Groove Matters: Striking a Balance Between Rhythm and Message
-I see similarities between your respective styles: Lexie, your distinctive lyric pronunciation while singing is remarkable, and JP THE WAVY, you appear to be a rapper who prioritizes the sound of your verses. I believe your individual singing styles contribute significantly to your global endeavors. How do both of you perceive this?
Lexie：I have been listening to Western music since I was a child, and I have always felt that first impressions are important. This is because music is very informative. It is difficult to recognize the meaning and content of lyrics after just one listen. Because first impressions are so important, I put a lot of emphasis on the “echoes” that are heard at the beginning of my own work.
WAVY: When I perform live overseas, most of the audiences get into the groove even though they don’t understand Japanese, so they must be enjoying the rhythm and groove of the music. Since I was a child, when I listened to Western hip-hop, I always prioritized the sound of the music over the meaning of the lyrics. So maybe that’s why the flow is more prioritized when I rap.
WAVY: Japanese people value lyrics very much, don’t they? I think it’s okay to listen to lyrics with a bit more of a groove. Of course, when I listen to US hip-hop, I check the lyrical meaning of the songs I like. But when I listen to a song for the first time, I listen to the lyrics first.
-What specific considerations do you consider to ensure that the groove’s sonic appeal takes precedence over the lyrical meaning?
WAVY: When you listen to hip-hop, the first thing you hear is the beat. If you are like “this song is really cool,” you would feek it within in the first few seconds. So, before the lyrics, the beat selection is very important, as a matter of course. Specifically, the intro is the first step. And the moment when the kick and bass hit. Of course, the rest is also important. Beats that don’t have much bass sound don’t enter the judging criteria in the first place. Some beats are cool without kick and bass, so it’s hard to say in general.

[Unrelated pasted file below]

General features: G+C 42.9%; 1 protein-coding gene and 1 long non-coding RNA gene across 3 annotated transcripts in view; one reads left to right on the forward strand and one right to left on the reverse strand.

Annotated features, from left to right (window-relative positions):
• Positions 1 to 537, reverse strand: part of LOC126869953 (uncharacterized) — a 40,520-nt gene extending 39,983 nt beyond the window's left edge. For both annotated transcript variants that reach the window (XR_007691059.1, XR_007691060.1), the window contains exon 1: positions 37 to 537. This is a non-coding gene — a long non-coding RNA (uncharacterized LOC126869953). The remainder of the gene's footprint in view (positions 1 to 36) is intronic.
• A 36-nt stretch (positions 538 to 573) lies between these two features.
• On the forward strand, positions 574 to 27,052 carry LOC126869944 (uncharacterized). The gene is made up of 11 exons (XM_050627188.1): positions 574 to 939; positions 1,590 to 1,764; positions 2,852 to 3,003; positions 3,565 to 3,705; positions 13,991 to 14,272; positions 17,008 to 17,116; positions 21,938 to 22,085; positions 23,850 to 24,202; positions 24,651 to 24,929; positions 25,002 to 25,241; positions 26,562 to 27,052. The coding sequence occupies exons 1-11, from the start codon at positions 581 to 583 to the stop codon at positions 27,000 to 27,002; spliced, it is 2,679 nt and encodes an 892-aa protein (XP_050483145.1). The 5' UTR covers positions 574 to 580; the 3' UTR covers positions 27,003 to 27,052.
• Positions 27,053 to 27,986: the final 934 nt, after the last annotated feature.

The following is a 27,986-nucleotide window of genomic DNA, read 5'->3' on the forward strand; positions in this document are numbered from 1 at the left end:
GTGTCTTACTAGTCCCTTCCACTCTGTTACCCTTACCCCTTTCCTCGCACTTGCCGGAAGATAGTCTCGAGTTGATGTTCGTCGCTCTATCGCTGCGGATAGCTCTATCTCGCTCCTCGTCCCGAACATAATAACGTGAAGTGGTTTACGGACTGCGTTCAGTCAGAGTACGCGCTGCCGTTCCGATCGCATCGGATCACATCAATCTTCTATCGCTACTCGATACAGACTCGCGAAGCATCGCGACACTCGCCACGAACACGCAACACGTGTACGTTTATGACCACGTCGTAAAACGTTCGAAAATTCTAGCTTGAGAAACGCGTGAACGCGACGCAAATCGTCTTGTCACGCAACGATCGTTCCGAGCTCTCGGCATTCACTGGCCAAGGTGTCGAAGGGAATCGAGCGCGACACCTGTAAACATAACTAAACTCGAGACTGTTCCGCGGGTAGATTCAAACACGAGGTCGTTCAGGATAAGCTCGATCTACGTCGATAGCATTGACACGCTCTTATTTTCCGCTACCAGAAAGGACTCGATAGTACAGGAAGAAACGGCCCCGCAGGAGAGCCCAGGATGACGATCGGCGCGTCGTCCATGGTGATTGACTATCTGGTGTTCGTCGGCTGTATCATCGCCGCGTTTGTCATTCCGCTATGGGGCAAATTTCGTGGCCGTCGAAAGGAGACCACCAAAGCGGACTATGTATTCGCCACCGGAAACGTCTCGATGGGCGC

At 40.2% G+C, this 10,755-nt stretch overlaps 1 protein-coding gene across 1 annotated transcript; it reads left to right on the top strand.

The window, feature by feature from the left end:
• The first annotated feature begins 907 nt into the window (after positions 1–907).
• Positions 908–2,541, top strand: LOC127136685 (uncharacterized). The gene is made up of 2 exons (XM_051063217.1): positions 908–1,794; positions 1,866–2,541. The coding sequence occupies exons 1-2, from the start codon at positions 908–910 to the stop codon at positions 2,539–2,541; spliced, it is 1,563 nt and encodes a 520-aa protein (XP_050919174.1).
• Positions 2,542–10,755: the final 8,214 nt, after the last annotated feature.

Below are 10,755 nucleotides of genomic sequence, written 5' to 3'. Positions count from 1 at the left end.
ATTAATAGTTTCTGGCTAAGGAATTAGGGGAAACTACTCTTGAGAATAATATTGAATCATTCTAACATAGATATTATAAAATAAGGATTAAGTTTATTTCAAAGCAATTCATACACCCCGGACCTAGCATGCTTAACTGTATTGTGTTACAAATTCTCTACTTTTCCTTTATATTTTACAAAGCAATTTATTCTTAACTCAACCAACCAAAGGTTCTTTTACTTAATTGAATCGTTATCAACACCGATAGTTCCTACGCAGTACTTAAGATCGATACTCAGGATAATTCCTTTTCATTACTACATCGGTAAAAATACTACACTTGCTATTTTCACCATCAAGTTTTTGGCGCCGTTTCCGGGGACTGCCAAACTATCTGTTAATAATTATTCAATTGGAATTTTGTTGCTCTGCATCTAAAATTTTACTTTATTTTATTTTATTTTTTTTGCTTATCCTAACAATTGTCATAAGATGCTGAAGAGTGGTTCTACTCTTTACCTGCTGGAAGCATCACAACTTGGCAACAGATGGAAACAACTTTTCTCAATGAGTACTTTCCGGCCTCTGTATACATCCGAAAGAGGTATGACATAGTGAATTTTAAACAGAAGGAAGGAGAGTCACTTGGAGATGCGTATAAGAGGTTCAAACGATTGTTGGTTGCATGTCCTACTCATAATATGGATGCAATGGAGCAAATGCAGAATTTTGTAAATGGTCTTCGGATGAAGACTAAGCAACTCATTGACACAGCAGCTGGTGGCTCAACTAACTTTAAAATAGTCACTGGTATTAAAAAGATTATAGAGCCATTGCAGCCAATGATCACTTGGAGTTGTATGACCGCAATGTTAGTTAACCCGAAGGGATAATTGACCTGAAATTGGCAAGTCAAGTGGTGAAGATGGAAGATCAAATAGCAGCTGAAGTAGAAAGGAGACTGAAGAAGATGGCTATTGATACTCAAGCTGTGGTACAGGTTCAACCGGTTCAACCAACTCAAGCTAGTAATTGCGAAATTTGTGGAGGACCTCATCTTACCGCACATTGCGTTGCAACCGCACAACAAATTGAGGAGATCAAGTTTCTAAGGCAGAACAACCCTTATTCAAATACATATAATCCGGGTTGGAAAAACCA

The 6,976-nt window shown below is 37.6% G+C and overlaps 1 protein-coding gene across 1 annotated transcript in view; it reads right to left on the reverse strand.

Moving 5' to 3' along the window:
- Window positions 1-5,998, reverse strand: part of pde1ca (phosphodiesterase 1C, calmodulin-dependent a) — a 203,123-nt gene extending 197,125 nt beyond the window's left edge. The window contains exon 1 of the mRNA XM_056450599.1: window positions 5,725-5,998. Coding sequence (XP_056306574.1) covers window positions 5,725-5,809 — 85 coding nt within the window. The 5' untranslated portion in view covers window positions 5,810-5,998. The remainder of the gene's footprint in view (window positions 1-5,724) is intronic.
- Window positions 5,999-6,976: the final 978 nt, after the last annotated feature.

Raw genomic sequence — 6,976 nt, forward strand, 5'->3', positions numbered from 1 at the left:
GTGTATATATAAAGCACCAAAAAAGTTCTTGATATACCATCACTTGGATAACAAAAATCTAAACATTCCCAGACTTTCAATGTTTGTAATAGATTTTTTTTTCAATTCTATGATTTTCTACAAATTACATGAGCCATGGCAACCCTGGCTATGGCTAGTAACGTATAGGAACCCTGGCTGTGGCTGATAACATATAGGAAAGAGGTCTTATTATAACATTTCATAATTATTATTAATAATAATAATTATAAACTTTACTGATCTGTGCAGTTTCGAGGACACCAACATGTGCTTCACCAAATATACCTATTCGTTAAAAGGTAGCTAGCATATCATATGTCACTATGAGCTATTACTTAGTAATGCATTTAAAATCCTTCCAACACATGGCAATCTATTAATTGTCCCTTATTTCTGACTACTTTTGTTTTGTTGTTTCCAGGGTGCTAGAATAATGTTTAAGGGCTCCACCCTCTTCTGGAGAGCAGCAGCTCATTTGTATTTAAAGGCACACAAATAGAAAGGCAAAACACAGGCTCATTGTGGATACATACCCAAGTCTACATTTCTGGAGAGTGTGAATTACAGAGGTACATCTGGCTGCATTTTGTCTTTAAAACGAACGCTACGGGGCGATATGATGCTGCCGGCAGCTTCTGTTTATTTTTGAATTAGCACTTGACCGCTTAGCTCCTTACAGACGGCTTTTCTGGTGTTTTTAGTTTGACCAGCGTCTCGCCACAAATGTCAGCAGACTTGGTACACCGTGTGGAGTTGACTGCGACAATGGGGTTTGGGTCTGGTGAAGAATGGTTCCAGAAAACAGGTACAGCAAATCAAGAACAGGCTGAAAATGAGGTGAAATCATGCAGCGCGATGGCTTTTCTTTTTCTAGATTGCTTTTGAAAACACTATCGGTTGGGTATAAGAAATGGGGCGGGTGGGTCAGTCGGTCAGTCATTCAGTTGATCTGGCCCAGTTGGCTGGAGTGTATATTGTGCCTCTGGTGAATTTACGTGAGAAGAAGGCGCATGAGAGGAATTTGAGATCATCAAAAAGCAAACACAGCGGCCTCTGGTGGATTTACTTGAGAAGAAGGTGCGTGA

-It’s intriguing to hear a rapper emphasize that the beat comes first before the lyrics, reflecting a rather pragmatic perspective.
WAVY: I do beat marathons, you know. We would get a lot of beats from various producers and beatmakers and listen to them one by one in the studio non-stop for more than 10 hours, but then the engineer got sick and left.
-Listening for more than 10 hours continuously is of course, too much (laughs).
Lexie：I understand that very well. When I used to make hip-hop music, I would listen to the beats nonstop. But 10 hours is a long time to listen to beats (laughs).
-Lexie Liu, what is your songwriting process?
Lexie：I make a short demo, brush it up with a producer, and then add lyrics. In some cases, I also co-produce the lyrics.
Recently, I’ve been working almost exclusively online. But until I started releasing music from 88rising, I was doing all the production work by myself. If there is a producer I want to work with, I can proactively ask them! That was my first surprise when I joined 88rising.
-What do you think your music is received well by the global audience?
Lexie： I think arrangements are very important. They are important because they form the background of the music. Just as in a movie, the arrangement sets the mood for the entire song, just as you would set the genre of fantasy or suspense in a movie. It is as if I am playing a role within that mood.